Cambridge Healthtech Instituteの第2回年次
Registration and Morning Coffee7:00 am
Welcome Remarks7:55 am
TARGETING GLUCOCEROBROSIDASE (GCase) FOR PARKINSON'S DISEASE
Discovery and Development of GCase Activator Furthest in Clinical Trials
Peter Lansbury, PhD, Founder, Lysosomal Therapeutics; Former Professor Neurology, Harvard Medical School
Low activity of the lysosomal enzyme glucocerebrosidase (GCase) is associated with increased rate of progression of Parkinson’s disease. Thus increasing GCase activity in the lysosome may slow progression of symptoms. This talk will cover ten years of work on the development of BIA-28, an allosteric activator of GCase: the design and optimization of the molecule, the analysis of its mechanism of action, and the biomarker response of GBA-PD patients to dosing over one month.
FEATURED PRESENTATION: Allosteric Activators of GCase
Matthias Alder, PhD, CEO, Gain Therapeutics Inc.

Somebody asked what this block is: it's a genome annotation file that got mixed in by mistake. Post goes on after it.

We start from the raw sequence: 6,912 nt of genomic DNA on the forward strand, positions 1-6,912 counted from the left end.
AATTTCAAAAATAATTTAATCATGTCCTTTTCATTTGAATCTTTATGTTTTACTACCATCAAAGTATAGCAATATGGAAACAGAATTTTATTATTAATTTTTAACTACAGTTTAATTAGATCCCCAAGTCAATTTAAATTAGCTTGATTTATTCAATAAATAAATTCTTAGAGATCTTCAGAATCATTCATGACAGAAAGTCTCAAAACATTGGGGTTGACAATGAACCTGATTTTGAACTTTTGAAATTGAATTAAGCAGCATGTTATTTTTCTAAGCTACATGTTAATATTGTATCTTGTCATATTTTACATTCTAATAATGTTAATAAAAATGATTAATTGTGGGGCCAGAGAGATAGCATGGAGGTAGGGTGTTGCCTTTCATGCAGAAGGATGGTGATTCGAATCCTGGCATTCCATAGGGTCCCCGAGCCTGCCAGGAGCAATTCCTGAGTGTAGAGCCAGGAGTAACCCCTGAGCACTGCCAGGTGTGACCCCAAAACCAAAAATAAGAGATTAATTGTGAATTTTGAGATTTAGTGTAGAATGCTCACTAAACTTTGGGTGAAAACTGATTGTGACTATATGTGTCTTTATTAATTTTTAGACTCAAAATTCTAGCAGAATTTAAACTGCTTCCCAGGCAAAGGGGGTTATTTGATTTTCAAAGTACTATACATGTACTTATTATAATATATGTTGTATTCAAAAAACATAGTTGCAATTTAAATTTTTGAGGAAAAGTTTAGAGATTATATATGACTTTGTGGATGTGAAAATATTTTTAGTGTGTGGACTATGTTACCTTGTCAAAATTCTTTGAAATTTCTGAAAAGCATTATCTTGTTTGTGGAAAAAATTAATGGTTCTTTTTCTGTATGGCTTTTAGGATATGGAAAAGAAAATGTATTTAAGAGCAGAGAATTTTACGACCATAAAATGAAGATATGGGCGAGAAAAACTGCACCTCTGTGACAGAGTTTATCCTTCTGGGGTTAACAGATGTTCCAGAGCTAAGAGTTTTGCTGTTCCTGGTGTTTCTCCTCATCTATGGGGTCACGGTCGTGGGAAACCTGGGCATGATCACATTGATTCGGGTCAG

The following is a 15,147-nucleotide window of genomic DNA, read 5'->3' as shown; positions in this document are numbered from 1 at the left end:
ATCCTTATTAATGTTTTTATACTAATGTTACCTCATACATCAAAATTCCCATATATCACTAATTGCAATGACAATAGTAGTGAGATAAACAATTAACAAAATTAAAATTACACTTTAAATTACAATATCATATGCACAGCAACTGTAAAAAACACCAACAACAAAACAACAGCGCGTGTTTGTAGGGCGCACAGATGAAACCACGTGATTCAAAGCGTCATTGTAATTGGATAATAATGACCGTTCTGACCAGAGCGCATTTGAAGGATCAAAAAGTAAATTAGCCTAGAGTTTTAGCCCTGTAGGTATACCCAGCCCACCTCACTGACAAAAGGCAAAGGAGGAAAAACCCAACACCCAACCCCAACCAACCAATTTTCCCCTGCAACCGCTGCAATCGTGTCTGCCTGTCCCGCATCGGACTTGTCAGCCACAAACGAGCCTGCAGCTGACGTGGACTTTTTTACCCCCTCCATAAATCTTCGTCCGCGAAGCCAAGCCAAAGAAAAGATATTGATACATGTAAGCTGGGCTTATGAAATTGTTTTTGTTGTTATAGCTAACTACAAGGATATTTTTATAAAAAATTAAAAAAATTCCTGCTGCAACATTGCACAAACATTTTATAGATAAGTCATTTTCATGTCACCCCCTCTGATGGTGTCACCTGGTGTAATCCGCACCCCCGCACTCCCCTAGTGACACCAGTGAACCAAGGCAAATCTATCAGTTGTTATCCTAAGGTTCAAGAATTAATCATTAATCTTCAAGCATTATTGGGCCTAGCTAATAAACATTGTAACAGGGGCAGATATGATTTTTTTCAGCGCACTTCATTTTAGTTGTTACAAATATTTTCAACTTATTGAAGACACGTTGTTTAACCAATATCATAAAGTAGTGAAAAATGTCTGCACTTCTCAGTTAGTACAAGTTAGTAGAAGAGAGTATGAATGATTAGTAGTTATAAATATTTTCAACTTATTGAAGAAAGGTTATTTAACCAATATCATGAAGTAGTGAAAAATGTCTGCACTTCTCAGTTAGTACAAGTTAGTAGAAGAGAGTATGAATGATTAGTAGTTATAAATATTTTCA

Gain Therapeutics is leading the discovery and development of allosteric small molecule therapies. GT-02287 is an orally administered, brain-penetrant, allosteric modulator of GCase. Gain Therapeutics has generated an extensive preclinical data package in multiple in vitro and in vivo models demonstrating that GT-02287 restores GCase function and improves the survival of dopaminergic neurons in relevant brain regions, which leads to an increase in dopamine levels and an improvement of locomotor function in relevant animal models of Parkinson's disease. GT-02287 has completed preclinical development and is expected to enter clinical development in H2 2023.
Networking Coffee Break9:35 am
LEADS AND CLINICAL CANDIDATES
TREM2 Therapeutics for Neurodegenerative Diseases
Bhaumik A. Pandya, PhD, Director, Chemistry Vigil Neuroscience
Triggering receptor expressed in myeloid cells 2 (TREM2) is a lipid-sensing receptor that promotes the growth, migration, and anti-inflammatory effects of microglia that are upregulated within pathological microenvironments. Loss-of-function TREM2 variants impose genetic risk for Alzheimer’s disease (AD). Herein we highlight the activity and profile of Vigil’s first-in-class small molecule TREM2 agonists for treatment of neurodegenerative diseases.
Modulating Lysosomal Health for Combatting Neurodegeneration
Donato del Camino, PhD, Vice President of Research, Caraway Therapeutics